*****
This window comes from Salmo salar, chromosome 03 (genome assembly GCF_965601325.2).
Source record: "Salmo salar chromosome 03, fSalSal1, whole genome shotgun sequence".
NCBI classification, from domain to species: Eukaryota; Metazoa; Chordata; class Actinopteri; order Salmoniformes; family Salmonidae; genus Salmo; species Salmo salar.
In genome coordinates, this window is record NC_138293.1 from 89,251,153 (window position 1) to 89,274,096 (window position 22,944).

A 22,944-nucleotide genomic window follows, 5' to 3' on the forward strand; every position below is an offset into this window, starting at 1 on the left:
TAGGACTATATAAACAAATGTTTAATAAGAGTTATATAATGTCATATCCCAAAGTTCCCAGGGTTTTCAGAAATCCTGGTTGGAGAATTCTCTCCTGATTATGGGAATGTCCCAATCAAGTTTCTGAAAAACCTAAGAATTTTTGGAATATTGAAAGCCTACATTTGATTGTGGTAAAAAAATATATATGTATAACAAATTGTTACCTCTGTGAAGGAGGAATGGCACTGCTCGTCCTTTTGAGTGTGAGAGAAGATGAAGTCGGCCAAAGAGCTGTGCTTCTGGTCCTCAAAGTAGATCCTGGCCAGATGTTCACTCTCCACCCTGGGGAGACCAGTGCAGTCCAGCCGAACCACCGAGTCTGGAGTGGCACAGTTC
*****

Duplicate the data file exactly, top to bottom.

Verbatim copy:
This window comes from Salmo salar, chromosome 03 (genome assembly GCF_965601325.2).
Source record: "Salmo salar chromosome 03, fSalSal1, whole genome shotgun sequence".
NCBI classification, from domain to species: Eukaryota; Metazoa; Chordata; class Actinopteri; order Salmoniformes; family Salmonidae; genus Salmo; species Salmo salar.
In genome coordinates, this window is record NC_138293.1 from 89,251,153 (window position 1) to 89,274,096 (window position 22,944).

A 22,944-nucleotide genomic window follows, 5' to 3' on the forward strand; every position below is an offset into this window, starting at 1 on the left:
TAGGACTATATAAACAAATGTTTAATAAGAGTTATATAATGTCATATCCCAAAGTTCCCAGGGTTTTCAGAAATCCTGGTTGGAGAATTCTCTCCTGATTATGGGAATGTCCCAATCAAGTTTCTGAAAAACCTAAGAATTTTTGGAATATTGAAAGCCTACATTTGATTGTGGTAAAAAAATATATATGTATAACAAATTGTTACCTCTGTGAAGGAGGAATGGCACTGCTCGTCCTTTTGAGTGTGAGAGAAGATGAAGTCGGCCAAAGAGCTGTGCTTCTGGTCCTCAAAGTAGATCCTGGCCAGATGTTCACTCTCCACCCTGGGGAGACCAGTGCAGTCCAGCCGAACCACCGAGTCTGGAGTGGCACAGTTC